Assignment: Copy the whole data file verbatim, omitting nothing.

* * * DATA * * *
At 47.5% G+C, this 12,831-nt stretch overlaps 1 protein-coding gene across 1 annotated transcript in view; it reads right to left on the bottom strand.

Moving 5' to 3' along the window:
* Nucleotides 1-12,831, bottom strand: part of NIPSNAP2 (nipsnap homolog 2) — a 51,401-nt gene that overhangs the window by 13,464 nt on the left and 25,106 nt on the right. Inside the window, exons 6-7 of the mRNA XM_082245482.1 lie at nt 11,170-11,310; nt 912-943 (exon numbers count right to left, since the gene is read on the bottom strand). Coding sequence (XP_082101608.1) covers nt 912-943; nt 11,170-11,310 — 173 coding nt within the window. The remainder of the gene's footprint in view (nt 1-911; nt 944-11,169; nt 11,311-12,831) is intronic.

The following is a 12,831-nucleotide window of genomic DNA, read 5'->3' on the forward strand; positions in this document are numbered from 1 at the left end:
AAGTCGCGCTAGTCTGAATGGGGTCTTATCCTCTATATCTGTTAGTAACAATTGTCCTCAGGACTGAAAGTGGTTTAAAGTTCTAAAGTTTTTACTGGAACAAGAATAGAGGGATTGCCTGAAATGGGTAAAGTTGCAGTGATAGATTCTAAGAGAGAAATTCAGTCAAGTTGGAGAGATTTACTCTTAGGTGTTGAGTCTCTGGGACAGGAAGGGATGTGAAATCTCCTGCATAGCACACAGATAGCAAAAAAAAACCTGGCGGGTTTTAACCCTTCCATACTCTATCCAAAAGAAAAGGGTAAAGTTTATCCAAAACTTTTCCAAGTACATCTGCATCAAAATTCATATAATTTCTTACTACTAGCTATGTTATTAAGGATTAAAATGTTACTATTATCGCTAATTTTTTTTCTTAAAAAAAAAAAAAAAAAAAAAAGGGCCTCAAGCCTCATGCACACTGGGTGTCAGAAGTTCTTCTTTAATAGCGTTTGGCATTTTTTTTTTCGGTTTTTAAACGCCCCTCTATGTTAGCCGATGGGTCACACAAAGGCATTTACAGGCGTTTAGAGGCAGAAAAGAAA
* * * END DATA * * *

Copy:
At 47.5% G+C, this 12,831-nt stretch overlaps 1 protein-coding gene across 1 annotated transcript in view; it reads right to left on the bottom strand.

Moving 5' to 3' along the window:
* Nucleotides 1-12,831, bottom strand: part of NIPSNAP2 (nipsnap homolog 2) — a 51,401-nt gene that overhangs the window by 13,464 nt on the left and 25,106 nt on the right. Inside the window, exons 6-7 of the mRNA XM_082245482.1 lie at nt 11,170-11,310; nt 912-943 (exon numbers count right to left, since the gene is read on the bottom strand). Coding sequence (XP_082101608.1) covers nt 912-943; nt 11,170-11,310 — 173 coding nt within the window. The remainder of the gene's footprint in view (nt 1-911; nt 944-11,169; nt 11,311-12,831) is intronic.

The following is a 12,831-nucleotide window of genomic DNA, read 5'->3' on the forward strand; positions in this document are numbered from 1 at the left end:
AAGTCGCGCTAGTCTGAATGGGGTCTTATCCTCTATATCTGTTAGTAACAATTGTCCTCAGGACTGAAAGTGGTTTAAAGTTCTAAAGTTTTTACTGGAACAAGAATAGAGGGATTGCCTGAAATGGGTAAAGTTGCAGTGATAGATTCTAAGAGAGAAATTCAGTCAAGTTGGAGAGATTTACTCTTAGGTGTTGAGTCTCTGGGACAGGAAGGGATGTGAAATCTCCTGCATAGCACACAGATAGCAAAAAAAAACCTGGCGGGTTTTAACCCTTCCATACTCTATCCAAAAGAAAAGGGTAAAGTTTATCCAAAACTTTTCCAAGTACATCTGCATCAAAATTCATATAATTTCTTACTACTAGCTATGTTATTAAGGATTAAAATGTTACTATTATCGCTAATTTTTTTTCTTAAAAAAAAAAAAAAAAAAAAAAGGGCCTCAAGCCTCATGCACACTGGGTGTCAGAAGTTCTTCTTTAATAGCGTTTGGCATTTTTTTTTTCGGTTTTTAAACGCCCCTCTATGTTAGCCGATGGGTCACACAAAGGCATTTACAGGCGTTTAGAGGCAGAAAAGAAA